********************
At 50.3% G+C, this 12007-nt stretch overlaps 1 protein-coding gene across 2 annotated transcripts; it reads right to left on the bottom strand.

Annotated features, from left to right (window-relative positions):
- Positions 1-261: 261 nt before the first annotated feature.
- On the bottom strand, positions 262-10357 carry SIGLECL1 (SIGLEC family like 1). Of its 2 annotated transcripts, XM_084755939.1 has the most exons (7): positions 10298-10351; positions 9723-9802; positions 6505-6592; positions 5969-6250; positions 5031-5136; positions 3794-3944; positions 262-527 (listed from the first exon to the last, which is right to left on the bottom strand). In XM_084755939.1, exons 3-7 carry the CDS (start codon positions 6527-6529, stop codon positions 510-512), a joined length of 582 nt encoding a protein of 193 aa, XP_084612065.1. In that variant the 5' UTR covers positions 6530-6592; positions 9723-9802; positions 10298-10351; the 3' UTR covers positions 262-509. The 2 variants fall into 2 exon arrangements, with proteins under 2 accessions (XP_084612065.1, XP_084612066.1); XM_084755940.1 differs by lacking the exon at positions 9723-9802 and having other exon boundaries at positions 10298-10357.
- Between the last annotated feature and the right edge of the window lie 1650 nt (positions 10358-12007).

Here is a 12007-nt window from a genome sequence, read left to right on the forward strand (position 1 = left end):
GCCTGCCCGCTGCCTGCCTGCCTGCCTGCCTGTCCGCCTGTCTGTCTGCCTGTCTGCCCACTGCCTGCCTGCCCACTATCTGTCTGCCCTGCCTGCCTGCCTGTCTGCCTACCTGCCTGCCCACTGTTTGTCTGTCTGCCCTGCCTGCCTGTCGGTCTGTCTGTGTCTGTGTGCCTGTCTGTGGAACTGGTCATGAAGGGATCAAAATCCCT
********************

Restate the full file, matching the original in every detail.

At 50.3% G+C, this 12007-nt stretch overlaps 1 protein-coding gene across 2 annotated transcripts; it reads right to left on the bottom strand.

Annotated features, from left to right (window-relative positions):
- Positions 1-261: 261 nt before the first annotated feature.
- On the bottom strand, positions 262-10357 carry SIGLECL1 (SIGLEC family like 1). Of its 2 annotated transcripts, XM_084755939.1 has the most exons (7): positions 10298-10351; positions 9723-9802; positions 6505-6592; positions 5969-6250; positions 5031-5136; positions 3794-3944; positions 262-527 (listed from the first exon to the last, which is right to left on the bottom strand). In XM_084755939.1, exons 3-7 carry the CDS (start codon positions 6527-6529, stop codon positions 510-512), a joined length of 582 nt encoding a protein of 193 aa, XP_084612065.1. In that variant the 5' UTR covers positions 6530-6592; positions 9723-9802; positions 10298-10351; the 3' UTR covers positions 262-509. The 2 variants fall into 2 exon arrangements, with proteins under 2 accessions (XP_084612065.1, XP_084612066.1); XM_084755940.1 differs by lacking the exon at positions 9723-9802 and having other exon boundaries at positions 10298-10357.
- Between the last annotated feature and the right edge of the window lie 1650 nt (positions 10358-12007).

Here is a 12007-nt window from a genome sequence, read left to right on the forward strand (position 1 = left end):
GCCTGCCCGCTGCCTGCCTGCCTGCCTGCCTGTCCGCCTGTCTGTCTGCCTGTCTGCCCACTGCCTGCCTGCCCACTATCTGTCTGCCCTGCCTGCCTGCCTGTCTGCCTACCTGCCTGCCCACTGTTTGTCTGTCTGCCCTGCCTGCCTGTCGGTCTGTCTGTGTCTGTGTGCCTGTCTGTGGAACTGGTCATGAAGGGATCAAAATCCCT